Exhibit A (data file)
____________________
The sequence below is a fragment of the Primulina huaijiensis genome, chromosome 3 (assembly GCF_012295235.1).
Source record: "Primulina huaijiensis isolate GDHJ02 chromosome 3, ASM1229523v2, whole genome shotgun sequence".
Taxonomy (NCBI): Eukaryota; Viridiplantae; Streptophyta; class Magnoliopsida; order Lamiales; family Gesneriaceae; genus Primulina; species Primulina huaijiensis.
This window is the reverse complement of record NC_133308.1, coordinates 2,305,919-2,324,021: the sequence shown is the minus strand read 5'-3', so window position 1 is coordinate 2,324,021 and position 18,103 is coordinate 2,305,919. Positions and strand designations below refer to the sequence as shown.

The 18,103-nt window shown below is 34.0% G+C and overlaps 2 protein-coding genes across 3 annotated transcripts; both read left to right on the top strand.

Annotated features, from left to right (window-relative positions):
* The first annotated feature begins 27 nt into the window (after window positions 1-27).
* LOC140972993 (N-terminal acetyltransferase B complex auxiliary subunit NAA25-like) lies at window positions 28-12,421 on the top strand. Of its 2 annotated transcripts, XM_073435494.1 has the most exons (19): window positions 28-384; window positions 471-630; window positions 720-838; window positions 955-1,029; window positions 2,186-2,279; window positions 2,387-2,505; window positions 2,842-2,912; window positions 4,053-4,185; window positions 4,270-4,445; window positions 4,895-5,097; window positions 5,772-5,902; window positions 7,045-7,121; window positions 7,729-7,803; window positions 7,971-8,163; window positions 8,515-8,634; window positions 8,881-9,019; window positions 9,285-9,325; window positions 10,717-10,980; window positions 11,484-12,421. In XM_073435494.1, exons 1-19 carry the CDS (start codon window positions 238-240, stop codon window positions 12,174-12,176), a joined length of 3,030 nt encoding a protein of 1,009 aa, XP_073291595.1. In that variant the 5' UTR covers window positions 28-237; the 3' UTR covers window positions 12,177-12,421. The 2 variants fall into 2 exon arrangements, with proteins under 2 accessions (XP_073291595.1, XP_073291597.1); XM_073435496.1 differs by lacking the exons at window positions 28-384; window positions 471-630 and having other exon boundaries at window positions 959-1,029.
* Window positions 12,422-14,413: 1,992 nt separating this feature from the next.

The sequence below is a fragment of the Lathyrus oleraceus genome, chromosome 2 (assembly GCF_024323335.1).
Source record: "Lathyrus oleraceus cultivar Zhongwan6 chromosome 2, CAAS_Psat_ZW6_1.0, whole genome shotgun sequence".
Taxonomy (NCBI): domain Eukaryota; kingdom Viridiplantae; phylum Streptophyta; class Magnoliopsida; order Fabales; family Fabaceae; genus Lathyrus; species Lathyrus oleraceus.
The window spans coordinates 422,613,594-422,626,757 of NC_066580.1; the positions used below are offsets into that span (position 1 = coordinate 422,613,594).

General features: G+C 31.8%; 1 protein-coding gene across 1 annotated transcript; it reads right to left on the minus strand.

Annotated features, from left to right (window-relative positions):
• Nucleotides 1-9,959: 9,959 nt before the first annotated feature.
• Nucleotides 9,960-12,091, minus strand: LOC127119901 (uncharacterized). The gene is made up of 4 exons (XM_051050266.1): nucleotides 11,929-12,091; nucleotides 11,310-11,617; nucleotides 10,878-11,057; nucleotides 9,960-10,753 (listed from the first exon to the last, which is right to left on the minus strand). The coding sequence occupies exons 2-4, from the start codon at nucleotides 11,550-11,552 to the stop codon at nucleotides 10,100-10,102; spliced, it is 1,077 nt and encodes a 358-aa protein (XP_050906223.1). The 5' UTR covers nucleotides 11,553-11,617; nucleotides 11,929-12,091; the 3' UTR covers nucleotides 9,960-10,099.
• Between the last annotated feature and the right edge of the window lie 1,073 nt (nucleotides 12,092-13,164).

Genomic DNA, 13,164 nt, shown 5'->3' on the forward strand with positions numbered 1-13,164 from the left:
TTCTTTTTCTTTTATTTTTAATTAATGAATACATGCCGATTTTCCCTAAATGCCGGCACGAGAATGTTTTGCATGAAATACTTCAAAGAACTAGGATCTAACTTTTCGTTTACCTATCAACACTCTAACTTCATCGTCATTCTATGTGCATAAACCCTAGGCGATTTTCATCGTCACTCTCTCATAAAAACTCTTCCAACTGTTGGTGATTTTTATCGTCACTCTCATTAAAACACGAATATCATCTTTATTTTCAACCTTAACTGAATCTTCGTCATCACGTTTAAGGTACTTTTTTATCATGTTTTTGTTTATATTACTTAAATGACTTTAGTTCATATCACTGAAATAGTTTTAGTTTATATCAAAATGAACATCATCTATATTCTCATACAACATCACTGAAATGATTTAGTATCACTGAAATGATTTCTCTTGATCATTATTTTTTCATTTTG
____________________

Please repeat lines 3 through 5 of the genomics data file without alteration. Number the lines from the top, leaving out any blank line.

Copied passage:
Taxonomy (NCBI): Eukaryota; Viridiplantae; Streptophyta; class Magnoliopsida; order Lamiales; family Gesneriaceae; genus Primulina; species Primulina huaijiensis.
This window is the reverse complement of record NC_133308.1, coordinates 2,305,919-2,324,021: the sequence shown is the minus strand read 5'-3', so window position 1 is coordinate 2,324,021 and position 18,103 is coordinate 2,305,919. Positions and strand designations below refer to the sequence as shown.

The 18,103-nt window shown below is 34.0% G+C and overlaps 2 protein-coding genes across 3 annotated transcripts; both read left to right on the top strand.